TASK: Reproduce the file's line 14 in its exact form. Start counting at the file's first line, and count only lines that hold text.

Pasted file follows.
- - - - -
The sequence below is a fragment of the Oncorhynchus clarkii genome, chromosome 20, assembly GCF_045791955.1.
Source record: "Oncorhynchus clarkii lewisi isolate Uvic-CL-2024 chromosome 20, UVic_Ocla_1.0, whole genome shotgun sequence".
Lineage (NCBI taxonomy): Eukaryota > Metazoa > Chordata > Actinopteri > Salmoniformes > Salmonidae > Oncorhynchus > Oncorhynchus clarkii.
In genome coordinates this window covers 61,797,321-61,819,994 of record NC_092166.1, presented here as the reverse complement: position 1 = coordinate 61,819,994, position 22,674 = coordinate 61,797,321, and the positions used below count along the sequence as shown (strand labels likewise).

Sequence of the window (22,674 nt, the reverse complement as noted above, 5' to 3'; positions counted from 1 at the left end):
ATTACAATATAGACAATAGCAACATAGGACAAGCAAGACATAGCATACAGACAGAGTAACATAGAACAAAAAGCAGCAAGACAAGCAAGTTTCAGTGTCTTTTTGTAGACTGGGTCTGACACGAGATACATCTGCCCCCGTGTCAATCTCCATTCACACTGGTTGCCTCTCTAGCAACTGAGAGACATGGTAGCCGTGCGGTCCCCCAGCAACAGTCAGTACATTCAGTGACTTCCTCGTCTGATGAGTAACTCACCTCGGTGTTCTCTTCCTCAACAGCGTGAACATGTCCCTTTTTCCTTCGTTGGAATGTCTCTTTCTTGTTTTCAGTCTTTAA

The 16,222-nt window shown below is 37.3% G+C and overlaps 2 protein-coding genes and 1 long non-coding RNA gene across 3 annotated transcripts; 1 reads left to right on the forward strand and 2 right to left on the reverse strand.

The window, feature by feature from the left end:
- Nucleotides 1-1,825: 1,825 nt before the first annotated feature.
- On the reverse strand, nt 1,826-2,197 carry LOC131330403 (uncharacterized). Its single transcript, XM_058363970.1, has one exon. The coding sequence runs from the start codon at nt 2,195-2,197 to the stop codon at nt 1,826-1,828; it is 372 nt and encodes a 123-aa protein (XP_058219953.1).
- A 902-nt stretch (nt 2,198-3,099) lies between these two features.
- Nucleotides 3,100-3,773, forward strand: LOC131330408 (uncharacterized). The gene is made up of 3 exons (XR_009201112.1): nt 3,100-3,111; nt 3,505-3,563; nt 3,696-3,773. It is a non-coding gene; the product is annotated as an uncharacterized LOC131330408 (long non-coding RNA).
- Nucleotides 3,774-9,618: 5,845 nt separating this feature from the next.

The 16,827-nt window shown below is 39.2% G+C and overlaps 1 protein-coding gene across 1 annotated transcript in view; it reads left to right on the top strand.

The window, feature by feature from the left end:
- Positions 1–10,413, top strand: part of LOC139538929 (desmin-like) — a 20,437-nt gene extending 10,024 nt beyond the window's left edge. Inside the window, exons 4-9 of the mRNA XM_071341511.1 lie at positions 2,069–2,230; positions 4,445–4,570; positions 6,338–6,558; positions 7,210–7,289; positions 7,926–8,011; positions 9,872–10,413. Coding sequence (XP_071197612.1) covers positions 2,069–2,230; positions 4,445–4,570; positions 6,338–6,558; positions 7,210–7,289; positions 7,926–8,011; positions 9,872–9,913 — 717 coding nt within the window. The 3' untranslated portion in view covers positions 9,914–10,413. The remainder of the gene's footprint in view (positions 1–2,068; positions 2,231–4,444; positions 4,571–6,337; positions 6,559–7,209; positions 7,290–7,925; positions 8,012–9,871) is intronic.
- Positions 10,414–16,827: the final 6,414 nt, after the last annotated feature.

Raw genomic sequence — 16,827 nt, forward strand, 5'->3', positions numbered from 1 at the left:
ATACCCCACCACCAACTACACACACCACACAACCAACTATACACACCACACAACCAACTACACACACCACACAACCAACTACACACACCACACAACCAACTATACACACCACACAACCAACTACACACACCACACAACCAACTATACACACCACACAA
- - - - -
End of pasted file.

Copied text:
The 16,827-nt window shown below is 39.2% G+C and overlaps 1 protein-coding gene across 1 annotated transcript in view; it reads left to right on the top strand.